Would you like extra butter with that?


Pennsylvania Gov. Tom Wolf and Secretary of Agriculture Russell Redding today helped unveil the Farm Show butter sculpture, carved from a half-ton of butter and depicting the Choose PA Dairy Find Your Power campaign. The sculpture, a long-time Farm Show staple, encourages Pennsylvanians to support their state’s dairy industry.

“People from across the commonwealth look forward to the Farm Show each year, and this sculpture is one of the most beloved parts of this annual event,” Wolf said. “But it’s more than just butter. It’s a way for us to honor our dairy industry in a fun and memorable way — an industry that we work hard to promote and support year-round.”

The sculpture, sponsored by American Dairy Association North East, features several individuals donning superhero capes, including an athlete, a soldier, a doctor, a firefighter, and a dairy farmer. The sculptors began work in mid-December to craft the work of art from butter donated by Land O’ Lakes in Carlisle, Cumberland County.

Also on hand to unveil the sculpture were Marilyn Hershey of Ar-Joy Farms in Chester County; Charlie Batch, two-time Super Bowl Champion and former quarterback for the Pittsburgh Steelers; and sculptors Jim Victor and Marie Pelton of Montgomery County.

“The butter sculpture sends a powerful message and is a great reminder to consumers to choose local Pennsylvania milk and dairy products,” said Hershey on behalf of the state’s dairy farm families. “Milk’s nutrients fuel our body and our brain, so no matter what you do in life, be sure to get three servings of dairy every day.”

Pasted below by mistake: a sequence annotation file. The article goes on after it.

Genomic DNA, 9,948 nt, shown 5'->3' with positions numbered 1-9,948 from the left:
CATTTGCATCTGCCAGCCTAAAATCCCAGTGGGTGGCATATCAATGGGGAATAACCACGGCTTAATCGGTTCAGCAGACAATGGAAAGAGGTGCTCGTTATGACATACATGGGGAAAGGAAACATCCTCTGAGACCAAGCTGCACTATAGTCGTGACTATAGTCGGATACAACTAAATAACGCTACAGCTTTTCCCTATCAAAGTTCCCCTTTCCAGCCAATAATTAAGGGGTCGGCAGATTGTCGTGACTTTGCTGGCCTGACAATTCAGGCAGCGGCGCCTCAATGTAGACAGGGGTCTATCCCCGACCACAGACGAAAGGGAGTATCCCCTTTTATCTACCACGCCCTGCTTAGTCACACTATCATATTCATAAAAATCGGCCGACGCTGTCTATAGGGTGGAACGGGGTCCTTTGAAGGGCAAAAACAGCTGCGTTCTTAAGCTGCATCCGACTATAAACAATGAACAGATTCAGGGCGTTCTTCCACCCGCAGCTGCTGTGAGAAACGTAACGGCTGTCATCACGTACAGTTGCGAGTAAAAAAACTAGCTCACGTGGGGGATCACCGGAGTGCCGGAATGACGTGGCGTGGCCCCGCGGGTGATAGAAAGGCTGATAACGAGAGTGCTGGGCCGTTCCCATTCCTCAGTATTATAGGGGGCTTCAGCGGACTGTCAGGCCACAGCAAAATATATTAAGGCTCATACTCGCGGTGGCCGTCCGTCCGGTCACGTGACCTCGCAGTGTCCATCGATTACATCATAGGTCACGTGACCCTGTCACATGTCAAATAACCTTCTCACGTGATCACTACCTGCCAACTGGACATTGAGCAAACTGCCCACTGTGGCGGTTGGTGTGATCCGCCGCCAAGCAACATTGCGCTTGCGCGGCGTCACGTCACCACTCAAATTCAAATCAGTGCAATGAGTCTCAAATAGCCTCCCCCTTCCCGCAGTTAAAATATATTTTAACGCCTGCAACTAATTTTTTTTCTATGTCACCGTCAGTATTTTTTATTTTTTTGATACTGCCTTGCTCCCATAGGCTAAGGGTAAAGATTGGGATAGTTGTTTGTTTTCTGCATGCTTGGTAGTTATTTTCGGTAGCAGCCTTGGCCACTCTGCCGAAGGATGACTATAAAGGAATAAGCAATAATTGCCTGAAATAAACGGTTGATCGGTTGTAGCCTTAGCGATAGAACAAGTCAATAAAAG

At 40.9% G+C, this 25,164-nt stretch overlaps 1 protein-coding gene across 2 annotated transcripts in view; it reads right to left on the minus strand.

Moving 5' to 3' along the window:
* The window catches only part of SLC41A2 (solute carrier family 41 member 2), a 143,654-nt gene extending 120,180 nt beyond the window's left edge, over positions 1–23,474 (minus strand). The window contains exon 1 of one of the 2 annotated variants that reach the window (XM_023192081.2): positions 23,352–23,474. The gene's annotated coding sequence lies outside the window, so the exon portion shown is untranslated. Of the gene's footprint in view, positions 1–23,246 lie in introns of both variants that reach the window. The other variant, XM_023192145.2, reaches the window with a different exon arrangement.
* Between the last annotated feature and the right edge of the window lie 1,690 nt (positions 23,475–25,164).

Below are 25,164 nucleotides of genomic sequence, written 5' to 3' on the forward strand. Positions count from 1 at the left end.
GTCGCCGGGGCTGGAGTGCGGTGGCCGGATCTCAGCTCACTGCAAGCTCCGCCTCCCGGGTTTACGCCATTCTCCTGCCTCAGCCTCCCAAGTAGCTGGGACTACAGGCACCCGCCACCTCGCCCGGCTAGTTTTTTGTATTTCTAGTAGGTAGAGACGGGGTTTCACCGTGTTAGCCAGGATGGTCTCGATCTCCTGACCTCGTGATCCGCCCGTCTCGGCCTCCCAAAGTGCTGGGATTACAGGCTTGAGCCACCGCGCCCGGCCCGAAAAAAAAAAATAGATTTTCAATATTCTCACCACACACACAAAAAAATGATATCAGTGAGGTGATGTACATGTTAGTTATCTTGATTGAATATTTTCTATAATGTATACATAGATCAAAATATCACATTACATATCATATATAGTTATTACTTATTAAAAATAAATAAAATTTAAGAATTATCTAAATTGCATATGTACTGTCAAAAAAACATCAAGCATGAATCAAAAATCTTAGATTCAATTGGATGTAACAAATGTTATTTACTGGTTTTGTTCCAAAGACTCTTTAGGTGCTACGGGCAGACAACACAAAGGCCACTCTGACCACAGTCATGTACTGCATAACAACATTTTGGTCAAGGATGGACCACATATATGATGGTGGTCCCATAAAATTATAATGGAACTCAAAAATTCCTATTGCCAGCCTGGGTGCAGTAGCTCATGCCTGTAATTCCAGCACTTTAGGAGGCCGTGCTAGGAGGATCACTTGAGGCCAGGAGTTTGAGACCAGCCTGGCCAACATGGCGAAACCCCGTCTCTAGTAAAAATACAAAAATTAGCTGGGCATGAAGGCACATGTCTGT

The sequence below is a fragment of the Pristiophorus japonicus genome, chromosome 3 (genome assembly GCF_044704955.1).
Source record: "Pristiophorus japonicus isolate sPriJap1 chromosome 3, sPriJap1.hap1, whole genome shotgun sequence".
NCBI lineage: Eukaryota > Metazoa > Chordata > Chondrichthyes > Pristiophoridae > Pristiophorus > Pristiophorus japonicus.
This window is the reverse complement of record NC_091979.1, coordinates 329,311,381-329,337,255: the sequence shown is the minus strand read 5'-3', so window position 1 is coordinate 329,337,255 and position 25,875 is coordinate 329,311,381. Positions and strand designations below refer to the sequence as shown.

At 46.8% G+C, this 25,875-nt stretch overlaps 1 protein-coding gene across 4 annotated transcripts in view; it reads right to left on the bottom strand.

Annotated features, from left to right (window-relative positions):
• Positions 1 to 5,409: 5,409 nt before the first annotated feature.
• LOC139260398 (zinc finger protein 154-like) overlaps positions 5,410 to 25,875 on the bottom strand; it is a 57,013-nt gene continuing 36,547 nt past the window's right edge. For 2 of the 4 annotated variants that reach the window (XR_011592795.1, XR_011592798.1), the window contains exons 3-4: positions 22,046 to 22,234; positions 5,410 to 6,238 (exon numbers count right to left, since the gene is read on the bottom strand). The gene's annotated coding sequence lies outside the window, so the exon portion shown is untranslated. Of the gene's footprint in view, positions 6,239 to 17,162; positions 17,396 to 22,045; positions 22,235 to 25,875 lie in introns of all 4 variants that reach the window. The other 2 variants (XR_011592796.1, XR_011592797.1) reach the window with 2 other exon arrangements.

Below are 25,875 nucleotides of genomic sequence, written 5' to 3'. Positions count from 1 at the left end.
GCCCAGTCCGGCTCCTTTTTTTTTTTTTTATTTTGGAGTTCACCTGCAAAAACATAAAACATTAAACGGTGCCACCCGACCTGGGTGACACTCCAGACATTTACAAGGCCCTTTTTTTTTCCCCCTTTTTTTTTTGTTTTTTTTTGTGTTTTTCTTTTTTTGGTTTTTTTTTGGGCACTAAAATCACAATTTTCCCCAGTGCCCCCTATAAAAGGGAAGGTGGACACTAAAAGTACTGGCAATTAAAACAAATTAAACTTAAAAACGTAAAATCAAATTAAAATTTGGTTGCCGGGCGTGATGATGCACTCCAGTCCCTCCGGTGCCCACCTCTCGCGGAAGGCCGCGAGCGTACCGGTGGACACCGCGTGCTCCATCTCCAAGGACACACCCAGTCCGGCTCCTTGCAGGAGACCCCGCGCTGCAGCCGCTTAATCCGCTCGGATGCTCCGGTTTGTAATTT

“As a professional athlete, it was important for me to fuel up on nutritious foods to not only perform my best on the field, but to also give me the strength and energy I needed for the entire day,” said Charlie Batch, former quarterback for the Pittsburgh Steelers. “Milk was one of those super foods that has powered me along the way from youth sports on up to the NFL, and even still to this day.”

The butter sculpture is on display in the Farm Show’s Main Hall. Following the Farm Show, the butter will be moved to the Reinford Farm in Juniata County to be converted into renewable energy in the farm’s methane digester.

The Pennsylvania Farm Show is the nation’s largest indoor agricultural event, featuring 12,000 competitive exhibits, more than 5,200 of which are animal competitions, plus 300 commercial exhibitors. The show runs Jan. 5 through 12 this year.

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